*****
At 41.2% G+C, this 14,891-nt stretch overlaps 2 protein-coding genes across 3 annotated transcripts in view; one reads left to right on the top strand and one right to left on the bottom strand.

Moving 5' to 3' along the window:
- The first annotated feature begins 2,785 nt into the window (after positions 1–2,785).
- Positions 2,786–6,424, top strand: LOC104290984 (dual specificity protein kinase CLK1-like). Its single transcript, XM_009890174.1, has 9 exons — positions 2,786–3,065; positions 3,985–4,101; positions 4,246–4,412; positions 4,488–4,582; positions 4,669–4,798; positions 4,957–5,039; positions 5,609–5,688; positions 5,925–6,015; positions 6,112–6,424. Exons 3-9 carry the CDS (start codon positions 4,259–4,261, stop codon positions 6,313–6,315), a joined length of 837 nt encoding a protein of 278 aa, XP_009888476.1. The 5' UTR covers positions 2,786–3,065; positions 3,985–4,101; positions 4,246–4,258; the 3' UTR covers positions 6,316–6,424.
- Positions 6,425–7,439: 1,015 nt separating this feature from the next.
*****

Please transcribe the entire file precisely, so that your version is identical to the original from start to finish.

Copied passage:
At 41.2% G+C, this 14,891-nt stretch overlaps 2 protein-coding genes across 3 annotated transcripts in view; one reads left to right on the top strand and one right to left on the bottom strand.

Moving 5' to 3' along the window:
- The first annotated feature begins 2,785 nt into the window (after positions 1–2,785).
- Positions 2,786–6,424, top strand: LOC104290984 (dual specificity protein kinase CLK1-like). Its single transcript, XM_009890174.1, has 9 exons — positions 2,786–3,065; positions 3,985–4,101; positions 4,246–4,412; positions 4,488–4,582; positions 4,669–4,798; positions 4,957–5,039; positions 5,609–5,688; positions 5,925–6,015; positions 6,112–6,424. Exons 3-9 carry the CDS (start codon positions 4,259–4,261, stop codon positions 6,313–6,315), a joined length of 837 nt encoding a protein of 278 aa, XP_009888476.1. The 5' UTR covers positions 2,786–3,065; positions 3,985–4,101; positions 4,246–4,258; the 3' UTR covers positions 6,316–6,424.
- Positions 6,425–7,439: 1,015 nt separating this feature from the next.